*Ignore fictional speed results like 25 mph unless you've rid yourself of the slow hybrid tires and use something like Panaracer T-Serv (weather) or Pasela Tourguard (dry) in a size like 700Cx28mm. These two, I recommend because they're fast, cushy and have traction. You can get the Pasela TG bigger, but keep the T-serv small because it is sticky.
    *Work out your desired low gear first and just let the top end fall where it may. 300% is enough range to do both jobs.


    Nexus 8 premium version has double-bearings for longer life and extra speed.
    Available pre-built to 700c at Harris Cyclery. QBP catalog also lists a pre-built if you prefer a different rim.

    All internal gear hubs go slow for the first 300 miles (maybe not that much) until the very tight bearings get some wear, and then you're good to go.

    SRAM S7 is an identical option, but is far lower geared, --useful if you live in the mountains or San Francisco. While the insides are slightly more durable in hilly areas, the $40 outboard shifter is an annoyance when you crunch it.

    Use an SRAM or Campy chain if you intend to put more than 1000 miles per chain.

  8. #8
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    Quote Originally Posted by Grasschopper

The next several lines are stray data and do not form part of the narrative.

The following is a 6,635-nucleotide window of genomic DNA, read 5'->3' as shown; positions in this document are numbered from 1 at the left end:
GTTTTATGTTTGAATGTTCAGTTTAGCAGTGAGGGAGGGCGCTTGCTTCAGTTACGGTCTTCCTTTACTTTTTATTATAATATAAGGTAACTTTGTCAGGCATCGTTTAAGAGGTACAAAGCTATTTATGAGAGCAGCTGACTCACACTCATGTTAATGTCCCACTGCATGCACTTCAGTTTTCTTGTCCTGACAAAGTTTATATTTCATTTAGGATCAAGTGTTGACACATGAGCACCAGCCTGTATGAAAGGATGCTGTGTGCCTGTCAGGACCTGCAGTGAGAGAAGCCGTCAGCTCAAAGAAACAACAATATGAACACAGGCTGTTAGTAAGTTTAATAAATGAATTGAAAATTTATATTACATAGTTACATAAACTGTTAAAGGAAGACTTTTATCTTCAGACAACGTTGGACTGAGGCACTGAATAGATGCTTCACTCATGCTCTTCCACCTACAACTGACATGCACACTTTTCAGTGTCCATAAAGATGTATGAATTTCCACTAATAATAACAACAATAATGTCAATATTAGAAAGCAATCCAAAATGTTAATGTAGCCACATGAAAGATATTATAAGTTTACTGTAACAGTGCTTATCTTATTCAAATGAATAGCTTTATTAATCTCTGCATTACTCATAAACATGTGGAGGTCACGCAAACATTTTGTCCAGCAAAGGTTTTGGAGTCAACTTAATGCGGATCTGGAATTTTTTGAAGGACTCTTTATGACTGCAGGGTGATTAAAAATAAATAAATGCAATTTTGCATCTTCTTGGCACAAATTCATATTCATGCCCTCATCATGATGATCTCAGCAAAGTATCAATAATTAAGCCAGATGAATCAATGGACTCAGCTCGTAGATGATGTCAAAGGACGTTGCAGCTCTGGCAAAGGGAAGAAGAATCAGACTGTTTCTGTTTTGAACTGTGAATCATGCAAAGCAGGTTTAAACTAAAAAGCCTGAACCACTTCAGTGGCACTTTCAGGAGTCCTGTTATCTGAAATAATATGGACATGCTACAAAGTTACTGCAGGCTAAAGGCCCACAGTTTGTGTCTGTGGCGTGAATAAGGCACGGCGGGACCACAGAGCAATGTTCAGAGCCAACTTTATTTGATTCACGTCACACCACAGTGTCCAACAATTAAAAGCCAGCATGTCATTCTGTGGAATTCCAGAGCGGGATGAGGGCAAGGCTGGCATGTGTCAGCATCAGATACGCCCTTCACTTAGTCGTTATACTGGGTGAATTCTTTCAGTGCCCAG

Why are you fed up with changing the chain? Why do you think that going to an internally geared hub is going to keep you from having to change a chain in the future? How about the derailleur, why is it needing changed?

    If you have a Sirrus with an 8 speed drivetrain then with proper maint you should be able to get 5k Km out of the chain easy and I think with proper care that isn't out of the question for a 9 speed either...now with the internally geared hub you could use a bit wider chain for more durability.

    But that said...you want to go this route and that is you choice...how about a new frame? You could go with the singulator but I wonder if it would last under conditions that are eating chains and derailleurs. By going to a frame with horizontal dropouts you could eliminate the need for the singulator. You could probably drop in a Surly Crosscheck pretty easy.
    9 speed, 4 chains per year, 5k miles commute. Reasonably good at minding drive train, but welcome to wet Ireland. Only getting 1200 miles per chain. Not sure I believe that the Nexus hub can take the wear and tear.